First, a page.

1990 Chrysler LeBaron Problems

RepairPal has identified the most common problems with the 1990 Chrysler LeBaron as reported by actual vehicle owners. We'll tell you what the problem is and what it'll take to fix it.

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17
Known Problems

The anti-lock brake (ABS) warning lamp may illuminate with "Modulator Fault" indicated by a scan tool. This would indicate a electrical fault, commonly caused by a faulty connection. ABS connectors should be inspected for problems if this situation occurs.

A noise may develop from the rear brakes. This is most noticeable when the brakes are applied after the vehicle as set for several hours. Our technicians tell us the repair can involve replacing the rear rotors and brake pads with a revised set.

Automatic transmissions can exhibit a variety of shifting and noise concerns due to failure of internal parts. Our technicians tell us that a complete inspection of all internal parts should be performed if the transmission is disassembled for overhaul. Numerous updated part are available for this transmission.

The connector on the input and/or output speed sensors on the automatic transmission may become damaged causing intermittent loss of speed control. There are wiring repair kits available to repair this issue.

Incorrect, worn, or contaminated automatic transmission fluid can cause shifting issues, noted at speeds over 40mph. Our technicians tell us that repairs to correct this condition include changing the fluid and filter, driving the vehicle for 10miles and changing the fluid a second time.

Engine oil leaks may develop from the following areas: Valve cover gaskets, cam plugs at rear of the cylinder head, cam seals, front crankshaft seal, and the oil filter bracket. Leaking seals and gaskets should be replaced. Due to mis-machining of the mating surfaces, as special gasket is required to correct the oil filter bracket leak.

Carbon buildup on the top of the piston is common. Over time this can lead to symptoms varying from light ticking to knocking noises. Performing a fuel injector cleaning procedure can often help the condition by removing some of the piston top deposits.

The turbocharger may fail resulting in any of the following: Excessive smoke from the exhaust, lack of power, or grinding or scraping noise from the turbocharger. Our technicians tell us the most common causes of turbocharger failure are lack of oil changes, hard acceleration when the engine is cold, and lack of a cool down period are high speed driving or excessive loads.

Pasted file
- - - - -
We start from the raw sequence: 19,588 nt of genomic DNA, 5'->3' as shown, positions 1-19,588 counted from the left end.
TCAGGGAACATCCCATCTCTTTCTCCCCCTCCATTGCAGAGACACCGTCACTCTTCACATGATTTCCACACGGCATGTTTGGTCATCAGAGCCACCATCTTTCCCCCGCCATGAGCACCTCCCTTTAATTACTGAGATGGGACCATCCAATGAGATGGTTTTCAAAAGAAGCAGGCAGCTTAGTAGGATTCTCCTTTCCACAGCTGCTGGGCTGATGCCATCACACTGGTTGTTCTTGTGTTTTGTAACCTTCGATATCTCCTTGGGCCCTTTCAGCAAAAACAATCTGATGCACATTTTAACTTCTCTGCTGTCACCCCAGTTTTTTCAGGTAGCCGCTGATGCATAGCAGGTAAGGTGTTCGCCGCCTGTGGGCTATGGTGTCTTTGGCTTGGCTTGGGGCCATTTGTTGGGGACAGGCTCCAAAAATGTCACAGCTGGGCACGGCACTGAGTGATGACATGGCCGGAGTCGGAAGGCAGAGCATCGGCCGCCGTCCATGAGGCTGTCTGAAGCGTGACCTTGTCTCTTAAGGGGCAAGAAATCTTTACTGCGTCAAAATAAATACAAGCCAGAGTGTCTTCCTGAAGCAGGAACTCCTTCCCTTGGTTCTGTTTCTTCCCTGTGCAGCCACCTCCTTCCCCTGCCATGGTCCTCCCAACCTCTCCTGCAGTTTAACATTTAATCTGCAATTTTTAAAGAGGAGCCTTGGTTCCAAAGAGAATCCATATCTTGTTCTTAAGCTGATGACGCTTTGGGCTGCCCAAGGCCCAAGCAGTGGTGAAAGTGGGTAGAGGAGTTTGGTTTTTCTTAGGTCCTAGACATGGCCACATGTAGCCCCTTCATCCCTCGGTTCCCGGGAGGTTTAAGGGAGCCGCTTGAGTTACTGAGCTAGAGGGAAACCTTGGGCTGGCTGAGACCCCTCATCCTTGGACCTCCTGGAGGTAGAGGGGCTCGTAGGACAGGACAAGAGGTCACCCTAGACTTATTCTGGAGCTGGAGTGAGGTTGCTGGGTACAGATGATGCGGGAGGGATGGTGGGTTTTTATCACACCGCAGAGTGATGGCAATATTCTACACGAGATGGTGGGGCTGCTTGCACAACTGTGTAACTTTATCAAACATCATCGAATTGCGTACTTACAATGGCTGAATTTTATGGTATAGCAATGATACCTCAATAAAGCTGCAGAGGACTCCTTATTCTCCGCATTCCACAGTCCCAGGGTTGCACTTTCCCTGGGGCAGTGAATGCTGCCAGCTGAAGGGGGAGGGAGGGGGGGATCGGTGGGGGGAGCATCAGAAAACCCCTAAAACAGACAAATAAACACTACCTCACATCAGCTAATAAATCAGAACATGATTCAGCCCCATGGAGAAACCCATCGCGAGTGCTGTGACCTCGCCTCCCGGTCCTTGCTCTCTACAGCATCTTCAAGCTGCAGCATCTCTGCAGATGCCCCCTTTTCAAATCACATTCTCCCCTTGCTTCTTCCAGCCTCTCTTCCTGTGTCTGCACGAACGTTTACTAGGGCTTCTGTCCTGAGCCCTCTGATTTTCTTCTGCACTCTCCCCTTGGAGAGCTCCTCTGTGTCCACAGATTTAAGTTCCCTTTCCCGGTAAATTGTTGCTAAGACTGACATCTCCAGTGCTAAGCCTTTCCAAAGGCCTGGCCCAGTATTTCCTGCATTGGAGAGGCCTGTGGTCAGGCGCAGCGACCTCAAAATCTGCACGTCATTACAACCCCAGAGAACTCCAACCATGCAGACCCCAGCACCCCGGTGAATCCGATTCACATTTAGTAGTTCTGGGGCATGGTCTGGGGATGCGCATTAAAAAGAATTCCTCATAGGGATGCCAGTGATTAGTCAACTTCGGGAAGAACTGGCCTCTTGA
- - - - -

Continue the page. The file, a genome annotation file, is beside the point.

4 cylinder engine timing belts can be affected by driving in very hot climates. Our technicians tell us that replacement should be considered before the recommended 60K interval. Replacement timing belts have been designed for greater durability. It is also recommended the belt tensioner be replaced whenever the timing belt is replaced.

4 cylinder engines may develop a cold engine knock that may last for 3-5 minutes and is often mis-diagnosed as a lifter noise. Our technicians tell us in most cases the noise is coming from the piston area and is not a reliability or durability concern.

The convertible top rear window may break for no apparent reason when the folding top is lowered. Our technicians tell us that modifying the headliner and adding a rubber shim to the folding top linkage will generally correct this issue.

Vehicles may develop a start and die out condition or a transmission that defaults to second gear. Our technicians tell us that the transmission control module (TCM) may be at fault and require replacement. If the TCM is replaced the pinion factor should be reset and the quick learn procedure performed.

3.0L engines may develop an excessive oil consumption issue. Blue oil smoke may be noted from the exhaust during deceleration conditions (high engine vacuum). Our technicians tell us that this condition can be caused by valve guides dropping out of position. Updated valve guides with a revised snap ring grove are available to correct this issue.

The front seat belts may retract slowly or not at all or may be difficult to extend, commonly caused by a mispositioned seat belt turning loop. The turning loop can be repositioned by fully extending the seat belt and jerking it sharply towards the front of the car.